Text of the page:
BARRY v. ORAHOODAnnotate this Case
BARRY v. ORAHOOD
1942 OK 419
132 P.2d 645
191 Okla. 618
Case Number: 30602
Supreme Court of Oklahoma
BARRY et al.
¶0 1. FRAUD--Nondisclosure of facts constituting fraud.
A nondisclosure of facts which one party is under a legal or equitable obligation to communicate to the other, and which the other party is entitled to have communicated to him under the particular circumstances, may constitute fraud.
2. SAME--DEEDS--Action for cancellation of deed on ground of fraud--Finding that purchasers were guilty of fraud in failing to disclose to vendor value of mineral rights in land held not contrary to clear weight of evidence.
In an action for cancellation of a deed to real property, the trial court found that in view of the situation of the parties, the nature of the subject matter, and the peculiar circumstances presented, defendants, the purchasers of said property, were bound to disclose to plaintiff all the material facts with reference to the value of said property, and that their failure in this respect, coupled with other circumstances, constituted fraud on the' plaintiff. Held, that said finding is not contrary to the clear weight of the evidence.
Appeal from District Court, Cimarron County; O. C. Wybrant, Judge.
Action by J. Fred Orahood against Warren B. Barry and Den Forsythe. Judgment for plaintiff, and defendants appeal. Affirmed.
E. B. McMahan, of Boise City, and Hughes & Dickson and Rizley & Dale, all of Guymon, for plaintiffs in error.
L. E. Tryon and Grester H. Lamar, both of Guymon, for defendant in error.
¶1 This action was instituted in the district court of Cimarron county by J. Fred Orahood, hereinafter referred to as plaintiff, against Warren B. Barry and Ben Forsythe, hereinafter referred to as defendants, wherein plaintiff sought the cancellation of a deed to 320 acres of land located in Cimarron county. The deed was executed by plaintiff to defendants. Plaintiff alleged temporary mental incapacity on his part and that defendants were guilty of fraud and deceit. Issues were joined, the cause was tried to the court, judgment was entered in favor of plaintiff, and defendants have appealed.
¶2 It appears that the land involved herein was acquired by plaintiff and Ada B. Orahood, former wife of plaintiff, by their joint industry during coverture; that title was taken in the name of Ada B. Orahood; that she died on January 3, 1937, leaving the plaintiff as sole heir to said property. At the time of the transaction herein involved the title to the land was in the estate of Ada B. Orahood, deceased, of which estate A. C. Bradshaw was administrator. On February 11, 1938, plaintiff married Nellie R. Orahood.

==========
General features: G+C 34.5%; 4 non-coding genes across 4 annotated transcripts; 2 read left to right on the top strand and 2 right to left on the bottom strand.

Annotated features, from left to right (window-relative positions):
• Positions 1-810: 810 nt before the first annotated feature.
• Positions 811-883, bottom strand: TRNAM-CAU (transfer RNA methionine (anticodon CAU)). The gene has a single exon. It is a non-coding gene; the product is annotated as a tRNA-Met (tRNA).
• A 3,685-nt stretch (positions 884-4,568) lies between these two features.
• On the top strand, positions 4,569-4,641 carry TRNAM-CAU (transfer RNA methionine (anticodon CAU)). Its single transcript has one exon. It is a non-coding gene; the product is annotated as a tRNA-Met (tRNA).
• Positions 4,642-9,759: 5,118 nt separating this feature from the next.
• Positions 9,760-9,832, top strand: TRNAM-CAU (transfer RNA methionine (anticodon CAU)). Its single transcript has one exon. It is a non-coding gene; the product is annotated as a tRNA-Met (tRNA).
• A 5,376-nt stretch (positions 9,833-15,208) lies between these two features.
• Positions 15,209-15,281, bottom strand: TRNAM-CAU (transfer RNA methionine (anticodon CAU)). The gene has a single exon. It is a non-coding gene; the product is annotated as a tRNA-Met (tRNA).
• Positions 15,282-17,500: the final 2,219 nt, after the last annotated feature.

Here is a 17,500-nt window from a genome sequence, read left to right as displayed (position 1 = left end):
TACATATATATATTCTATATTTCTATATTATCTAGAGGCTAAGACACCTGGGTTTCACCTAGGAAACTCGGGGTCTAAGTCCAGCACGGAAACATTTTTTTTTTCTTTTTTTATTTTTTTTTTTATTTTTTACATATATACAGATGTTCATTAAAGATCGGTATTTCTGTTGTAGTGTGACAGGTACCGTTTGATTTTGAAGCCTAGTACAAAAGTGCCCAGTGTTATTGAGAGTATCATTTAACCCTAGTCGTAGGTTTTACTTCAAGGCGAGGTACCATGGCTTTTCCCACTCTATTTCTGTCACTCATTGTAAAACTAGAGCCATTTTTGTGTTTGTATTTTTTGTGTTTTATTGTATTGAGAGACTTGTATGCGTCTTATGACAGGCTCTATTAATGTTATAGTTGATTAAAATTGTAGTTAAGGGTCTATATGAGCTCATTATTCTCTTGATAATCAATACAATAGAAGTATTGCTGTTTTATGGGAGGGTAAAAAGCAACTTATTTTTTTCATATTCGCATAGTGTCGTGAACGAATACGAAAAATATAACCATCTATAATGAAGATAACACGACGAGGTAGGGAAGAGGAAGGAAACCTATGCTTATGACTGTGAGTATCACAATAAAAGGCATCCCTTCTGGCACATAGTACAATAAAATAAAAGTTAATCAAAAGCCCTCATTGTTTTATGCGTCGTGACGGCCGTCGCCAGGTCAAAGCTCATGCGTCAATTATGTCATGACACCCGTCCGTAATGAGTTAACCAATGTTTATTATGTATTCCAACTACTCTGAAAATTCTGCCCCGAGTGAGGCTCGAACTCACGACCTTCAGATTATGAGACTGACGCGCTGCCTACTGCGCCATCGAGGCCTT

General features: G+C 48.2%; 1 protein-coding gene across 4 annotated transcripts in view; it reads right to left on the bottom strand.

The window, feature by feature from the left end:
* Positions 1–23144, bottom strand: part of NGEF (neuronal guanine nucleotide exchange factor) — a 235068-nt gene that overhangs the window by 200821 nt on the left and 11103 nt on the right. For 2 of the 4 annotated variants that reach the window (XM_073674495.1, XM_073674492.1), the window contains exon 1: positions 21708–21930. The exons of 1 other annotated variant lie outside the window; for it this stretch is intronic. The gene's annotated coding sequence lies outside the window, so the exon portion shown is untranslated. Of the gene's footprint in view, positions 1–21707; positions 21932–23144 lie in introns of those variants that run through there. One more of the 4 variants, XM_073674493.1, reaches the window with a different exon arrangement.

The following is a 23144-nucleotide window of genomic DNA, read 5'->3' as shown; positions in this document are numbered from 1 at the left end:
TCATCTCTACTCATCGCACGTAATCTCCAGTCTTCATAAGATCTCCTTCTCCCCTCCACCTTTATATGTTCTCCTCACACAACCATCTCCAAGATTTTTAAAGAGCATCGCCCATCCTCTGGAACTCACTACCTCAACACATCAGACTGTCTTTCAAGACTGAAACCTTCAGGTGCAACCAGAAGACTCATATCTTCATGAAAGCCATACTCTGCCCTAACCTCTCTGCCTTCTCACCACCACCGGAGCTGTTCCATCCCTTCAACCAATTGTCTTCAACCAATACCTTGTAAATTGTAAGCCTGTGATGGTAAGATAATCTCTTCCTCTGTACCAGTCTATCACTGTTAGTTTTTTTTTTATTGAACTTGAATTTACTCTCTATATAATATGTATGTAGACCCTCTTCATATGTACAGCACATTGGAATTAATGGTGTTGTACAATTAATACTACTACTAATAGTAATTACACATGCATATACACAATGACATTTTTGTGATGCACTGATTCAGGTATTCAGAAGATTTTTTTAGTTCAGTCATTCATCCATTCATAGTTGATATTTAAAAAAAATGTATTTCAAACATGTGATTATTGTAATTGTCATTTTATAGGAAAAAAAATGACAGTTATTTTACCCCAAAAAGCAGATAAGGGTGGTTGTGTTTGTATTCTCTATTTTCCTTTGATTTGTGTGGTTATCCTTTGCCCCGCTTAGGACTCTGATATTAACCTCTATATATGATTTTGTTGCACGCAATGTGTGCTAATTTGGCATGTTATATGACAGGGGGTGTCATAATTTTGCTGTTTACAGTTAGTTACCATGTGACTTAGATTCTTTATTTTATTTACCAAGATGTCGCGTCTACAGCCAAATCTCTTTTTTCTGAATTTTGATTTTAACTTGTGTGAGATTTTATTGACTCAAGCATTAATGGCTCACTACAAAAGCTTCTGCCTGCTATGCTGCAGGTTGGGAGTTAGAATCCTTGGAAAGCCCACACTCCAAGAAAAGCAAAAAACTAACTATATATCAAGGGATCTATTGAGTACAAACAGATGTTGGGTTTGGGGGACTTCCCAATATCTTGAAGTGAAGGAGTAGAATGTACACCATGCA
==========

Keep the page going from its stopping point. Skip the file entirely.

¶3 It appears that plaintiff was a former resident of Cimarron county, but for more than a year prior to the date of the transaction herein involved he had been a resident of Dallas, Tex.
¶4 In February, 1940, the Pure Oil Company commenced the leasing of certain lands for oil and gas purposes in the vicinity of the land owned by plaintiff. It was contemplated that a block of approximately 60,000 acres would be procured. On April 15, 1940, the block was fairly well completed, but there were certain tracts of land located within the block that had not been leased, including the land of plaintiff. It appears that the defendants did not know where the plaintiff resided, but on April 9,1940, said defendants, accompanied by one Virgil James, began an attempt to locate plaintiff. They went to Hasty, Colo., then to Mangum, Okla., and from Mangum to Dallas, Tex.; they advertised in a Dallas newspaper in an attempt to locate the plaintiff. On April 15, 1940, defendants located plaintiff's wife at a business establishment where she worked and from her learned that plaintiff was then confined in St. Paul's Hospital in Dallas, where he was suffering from a streptococci infection resulting from an injury. Accompanied by plaintiff's wife, defendants went to the hospital and conferred with plaintiff with reference to the purchase of the land. Some conversation was had with reference to the purchase price, and later in the evening the parties returned to the hospital, where a quitclaim deed was signed by plaintiff and delivered to defendants and a check for $125 as the agreed purchase price was delivered to plaintiff's wife. At that time defendants stated that they were acquiring the land for agricultural purposes. No suggestion was made that the mineral rights in the land had become valuable.
¶5 It appears that plaintiff's wife made an effort to cash the check (ineffectual by reason of lack of plaintiff's signature) and then learned that there was oil activity in the vicinity of the land and decided that the check should not be cashed.